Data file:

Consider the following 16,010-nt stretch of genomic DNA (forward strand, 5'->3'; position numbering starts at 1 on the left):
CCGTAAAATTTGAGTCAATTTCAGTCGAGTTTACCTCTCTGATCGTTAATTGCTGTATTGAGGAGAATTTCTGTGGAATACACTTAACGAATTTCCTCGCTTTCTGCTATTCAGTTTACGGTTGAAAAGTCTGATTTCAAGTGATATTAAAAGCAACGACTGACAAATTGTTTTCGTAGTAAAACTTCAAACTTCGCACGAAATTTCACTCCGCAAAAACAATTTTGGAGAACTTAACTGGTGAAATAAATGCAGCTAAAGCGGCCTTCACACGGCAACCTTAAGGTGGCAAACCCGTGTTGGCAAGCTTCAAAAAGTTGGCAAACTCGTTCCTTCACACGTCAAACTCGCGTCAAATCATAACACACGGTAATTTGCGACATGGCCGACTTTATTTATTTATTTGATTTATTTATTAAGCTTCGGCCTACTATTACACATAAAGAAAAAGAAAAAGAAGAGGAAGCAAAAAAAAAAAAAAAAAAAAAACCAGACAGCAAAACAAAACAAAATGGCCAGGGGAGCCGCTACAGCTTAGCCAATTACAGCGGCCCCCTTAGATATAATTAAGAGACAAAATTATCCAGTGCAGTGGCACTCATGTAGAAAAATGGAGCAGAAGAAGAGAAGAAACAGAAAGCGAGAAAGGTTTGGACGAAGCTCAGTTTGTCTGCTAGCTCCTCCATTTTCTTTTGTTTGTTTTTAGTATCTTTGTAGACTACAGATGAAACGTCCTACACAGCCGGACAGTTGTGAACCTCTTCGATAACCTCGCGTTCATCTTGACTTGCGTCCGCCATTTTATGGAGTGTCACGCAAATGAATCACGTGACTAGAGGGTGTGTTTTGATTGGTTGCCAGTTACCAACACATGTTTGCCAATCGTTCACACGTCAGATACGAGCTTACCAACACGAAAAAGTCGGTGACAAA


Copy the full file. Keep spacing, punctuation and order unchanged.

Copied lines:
Consider the following 16,010-nt stretch of genomic DNA (forward strand, 5'->3'; position numbering starts at 1 on the left):
CCGTAAAATTTGAGTCAATTTCAGTCGAGTTTACCTCTCTGATCGTTAATTGCTGTATTGAGGAGAATTTCTGTGGAATACACTTAACGAATTTCCTCGCTTTCTGCTATTCAGTTTACGGTTGAAAAGTCTGATTTCAAGTGATATTAAAAGCAACGACTGACAAATTGTTTTCGTAGTAAAACTTCAAACTTCGCACGAAATTTCACTCCGCAAAAACAATTTTGGAGAACTTAACTGGTGAAATAAATGCAGCTAAAGCGGCCTTCACACGGCAACCTTAAGGTGGCAAACCCGTGTTGGCAAGCTTCAAAAAGTTGGCAAACTCGTTCCTTCACACGTCAAACTCGCGTCAAATCATAACACACGGTAATTTGCGACATGGCCGACTTTATTTATTTATTTGATTTATTTATTAAGCTTCGGCCTACTATTACACATAAAGAAAAAGAAAAAGAAGAGGAAGCAAAAAAAAAAAAAAAAAAAAAACCAGACAGCAAAACAAAACAAAATGGCCAGGGGAGCCGCTACAGCTTAGCCAATTACAGCGGCCCCCTTAGATATAATTAAGAGACAAAATTATCCAGTGCAGTGGCACTCATGTAGAAAAATGGAGCAGAAGAAGAGAAGAAACAGAAAGCGAGAAAGGTTTGGACGAAGCTCAGTTTGTCTGCTAGCTCCTCCATTTTCTTTTGTTTGTTTTTAGTATCTTTGTAGACTACAGATGAAACGTCCTACACAGCCGGACAGTTGTGAACCTCTTCGATAACCTCGCGTTCATCTTGACTTGCGTCCGCCATTTTATGGAGTGTCACGCAAATGAATCACGTGACTAGAGGGTGTGTTTTGATTGGTTGCCAGTTACCAACACATGTTTGCCAATCGTTCACACGTCAGATACGAGCTTACCAACACGAAAAAGTCGGTGACAAA